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Maintain your dehumidifier

Dehumidifiers are among the most common waterproofing measures. They’re easy to install and can pull unwanted moisture from the air in your home. If you want your dehumidifier to continue working as it should, however, you’ll need to take steps to maintain it.

Location, Location, Location

Did you know that the location of your dehumidifier can impact its functionality? Naturally, you’ll want your dehumidifier to reside near the source of moisture in your home. However, if you place your dehumidifier poorly, you could do more harm than good. A dehumidifier that’s been misplaced can fall victim to environmental obstacles. It can also take on more condensation than it’s meant to and start to overwork itself.

When in doubt, it’s best to scout out your location for the best place to put your dehumidifier. Ideally, you’ll want to place it away from low-grade areas but close enough to the source of moisture that it has a direct line of airflow. If you’re not sure which parts of your basement may be more secure than others, you can always talk to one of the professionals working out of the Colorado Springs, CO, area about a home inspection.

Think About Bucket-Emptying

While dehumidifiers are powerful waterproofing measures, some do require a human touch. If you have a conventional dehumidifier in your home, you’re going to need to empty its buckets or reservoirs every other day if you want to keep it from spilling over. Alternatively, some dehumidifiers shut down when their buckets fill up. If you live in a high-moisture area, you’re going to need your dehumidifier going as often as possible. Set up a care schedule and use the water you collect indoors to water your plants or care for your lawn. Once you get into a habit, it’ll be significantly easier for you to ensure that your dehumidifier continues to work.

However, some professional basement contractors – like Complete Basement Systems, for example – offer self-draining dehumidifier models perfect for crawl spaces and basements. These models are powerful, yet energy-efficient, and they have the ability to drain water collected from your basement or crawl space air into an interior drainage system or sump pump. That way, you don’t have to worry about emptying any buckets.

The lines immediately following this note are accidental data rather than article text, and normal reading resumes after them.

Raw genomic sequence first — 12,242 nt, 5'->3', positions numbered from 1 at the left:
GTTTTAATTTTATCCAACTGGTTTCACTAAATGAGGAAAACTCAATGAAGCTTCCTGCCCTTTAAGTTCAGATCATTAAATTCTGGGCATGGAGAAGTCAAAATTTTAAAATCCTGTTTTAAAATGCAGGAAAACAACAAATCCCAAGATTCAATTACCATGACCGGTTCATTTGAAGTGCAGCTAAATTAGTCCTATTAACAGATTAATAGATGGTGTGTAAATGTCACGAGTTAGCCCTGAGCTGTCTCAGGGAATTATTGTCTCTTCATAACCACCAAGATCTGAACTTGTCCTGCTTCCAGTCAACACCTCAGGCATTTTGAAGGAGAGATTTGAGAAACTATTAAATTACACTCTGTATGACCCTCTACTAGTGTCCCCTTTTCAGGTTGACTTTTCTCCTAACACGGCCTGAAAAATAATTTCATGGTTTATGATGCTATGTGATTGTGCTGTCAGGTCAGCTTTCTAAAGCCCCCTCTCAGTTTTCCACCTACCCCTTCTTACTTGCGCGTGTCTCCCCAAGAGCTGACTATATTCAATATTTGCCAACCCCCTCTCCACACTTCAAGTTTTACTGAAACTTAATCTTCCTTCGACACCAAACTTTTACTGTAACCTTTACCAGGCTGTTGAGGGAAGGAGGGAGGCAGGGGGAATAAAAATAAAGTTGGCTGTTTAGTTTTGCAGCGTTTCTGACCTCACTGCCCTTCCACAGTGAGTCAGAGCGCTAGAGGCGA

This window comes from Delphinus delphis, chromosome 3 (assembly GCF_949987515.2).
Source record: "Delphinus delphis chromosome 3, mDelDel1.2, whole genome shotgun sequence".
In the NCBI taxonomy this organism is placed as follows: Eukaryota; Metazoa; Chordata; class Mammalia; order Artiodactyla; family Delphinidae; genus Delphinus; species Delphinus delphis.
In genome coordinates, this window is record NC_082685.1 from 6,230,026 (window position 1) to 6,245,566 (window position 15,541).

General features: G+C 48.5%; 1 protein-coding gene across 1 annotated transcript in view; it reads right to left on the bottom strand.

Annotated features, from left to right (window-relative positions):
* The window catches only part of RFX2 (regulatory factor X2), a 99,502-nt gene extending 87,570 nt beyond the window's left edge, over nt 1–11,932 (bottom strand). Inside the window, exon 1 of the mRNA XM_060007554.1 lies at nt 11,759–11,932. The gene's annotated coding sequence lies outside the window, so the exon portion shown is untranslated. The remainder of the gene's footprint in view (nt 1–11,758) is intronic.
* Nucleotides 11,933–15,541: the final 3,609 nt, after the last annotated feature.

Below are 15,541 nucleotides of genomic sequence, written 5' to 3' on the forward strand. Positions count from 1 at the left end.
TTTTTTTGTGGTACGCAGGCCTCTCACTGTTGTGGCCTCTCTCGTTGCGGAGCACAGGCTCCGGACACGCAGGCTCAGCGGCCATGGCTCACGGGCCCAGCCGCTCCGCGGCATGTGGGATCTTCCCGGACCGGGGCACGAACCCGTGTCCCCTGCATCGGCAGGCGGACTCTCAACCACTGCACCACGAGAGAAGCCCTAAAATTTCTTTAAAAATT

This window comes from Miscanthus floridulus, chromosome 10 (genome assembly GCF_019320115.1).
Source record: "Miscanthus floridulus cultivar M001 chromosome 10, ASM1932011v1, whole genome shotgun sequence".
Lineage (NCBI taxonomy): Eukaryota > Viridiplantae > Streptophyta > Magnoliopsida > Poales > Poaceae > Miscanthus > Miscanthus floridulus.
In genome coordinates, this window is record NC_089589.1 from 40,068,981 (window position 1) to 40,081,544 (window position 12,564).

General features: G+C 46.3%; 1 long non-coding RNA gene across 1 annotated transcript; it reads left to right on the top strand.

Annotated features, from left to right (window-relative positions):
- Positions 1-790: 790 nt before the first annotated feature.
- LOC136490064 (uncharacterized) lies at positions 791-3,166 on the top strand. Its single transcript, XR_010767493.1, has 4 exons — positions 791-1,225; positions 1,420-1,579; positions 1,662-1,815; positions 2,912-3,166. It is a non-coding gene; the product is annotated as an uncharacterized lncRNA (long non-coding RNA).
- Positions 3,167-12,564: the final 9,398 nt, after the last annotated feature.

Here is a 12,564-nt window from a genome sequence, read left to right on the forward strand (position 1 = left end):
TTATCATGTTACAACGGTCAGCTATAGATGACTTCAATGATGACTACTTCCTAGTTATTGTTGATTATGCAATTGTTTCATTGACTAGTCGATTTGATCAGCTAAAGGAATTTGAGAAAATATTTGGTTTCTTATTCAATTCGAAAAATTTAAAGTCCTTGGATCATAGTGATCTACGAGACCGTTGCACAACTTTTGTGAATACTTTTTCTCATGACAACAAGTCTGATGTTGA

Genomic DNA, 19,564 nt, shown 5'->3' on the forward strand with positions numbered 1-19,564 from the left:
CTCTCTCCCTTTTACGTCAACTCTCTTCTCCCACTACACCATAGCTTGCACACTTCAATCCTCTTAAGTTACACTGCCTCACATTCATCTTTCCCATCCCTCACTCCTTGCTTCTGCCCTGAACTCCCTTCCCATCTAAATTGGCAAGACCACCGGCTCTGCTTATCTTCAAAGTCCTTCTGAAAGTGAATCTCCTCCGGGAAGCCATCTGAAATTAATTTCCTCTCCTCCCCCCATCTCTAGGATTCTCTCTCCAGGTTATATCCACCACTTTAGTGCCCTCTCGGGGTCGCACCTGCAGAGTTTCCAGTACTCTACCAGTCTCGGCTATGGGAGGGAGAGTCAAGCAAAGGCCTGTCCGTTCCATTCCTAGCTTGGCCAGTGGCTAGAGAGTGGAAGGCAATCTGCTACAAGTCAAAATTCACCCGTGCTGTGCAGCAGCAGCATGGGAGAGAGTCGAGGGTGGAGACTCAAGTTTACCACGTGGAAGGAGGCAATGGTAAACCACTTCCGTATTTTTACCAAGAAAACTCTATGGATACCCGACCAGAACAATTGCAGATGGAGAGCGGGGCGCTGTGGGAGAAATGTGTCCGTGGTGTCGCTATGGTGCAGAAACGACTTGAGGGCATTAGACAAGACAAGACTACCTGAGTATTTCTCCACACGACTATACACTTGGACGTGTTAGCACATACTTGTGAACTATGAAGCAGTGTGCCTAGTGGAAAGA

Clean Your Dehumidifier

It takes more than emptying your bucket consistently to keep your dehumidifier clean, though. You’ll need to clean your dehumidifier at least once a month to ensure air and moisture continue to flow through it.

Dehumidifiers can rapidly become incubators for mold if they’re not regularly cleaned. With this in mind, remove your dehumidifier’s bucket, if it has one, and clean all accessible parts with warm water and soap. You can alternatively use a gentle chemical cleaner to kill off any mold particles that may have started to take root. Finally, be sure to use a vacuum to clear out the vents and grills.

Check Your Humidistat

You never want to overwork your dehumidifier. That’s why it’s important to check your humidistat frequently. Your humidistat indicates how much moisture your dehumidifier should be pulling out of the air. If you consistently run your dehumidifier at full throttle, you’ll risk overworking it and damaging some of its internal parts beyond repair.

You’ll want to cycle your humidistat so that your dehumidifier can get the breaks it needs to continue functioning appropriately.

Inspect Your Filters

Your dehumidifier uses filters to clear the moisture and other particles out of the air. Naturally, you’re going to need to clean these filters if you want the air in your home to remain as healthy as possible. You can do this by taking a vacuum to the filters after you’ve removed them from your dehumidifier. Alternatively, if your filters have collected an overwhelming amount of debris, you may need to replace them outright.

Look at Your Coils

The coils in your dehumidifier are especially sensitive. You’ll need to take steps to ensure that the water your dehumidifier takes in doesn’t freeze around these coils. Ideally, keep your dehumidifier in a space that is at least 60°F. You’ll also want to keep your dehumidifier out of the lower-grade parts of your basement so as to prevent standing water from reaching the coils.

Reach Out to A Professional 

If you’ve done everything you can to ensure that your dehumidifier’s well-maintained but it’s still not pulling as much moisture out of the air as you’d like, don’t panic. You can always get in touch with an industry professional to try and determine what may have gone wrong. You may be able to invoke a dehumidifier’s warranty, if applicable, and get a replacement part or machine free of charge.

Alternatively, a professional inspection may determine that there is more extensive damage to your foundation or basement. In these cases, let basement and foundation repair professionals inspect your home for you. You’ll benefit from a free quote on potential services and, if applicable, a reinvigorated dehumidifier.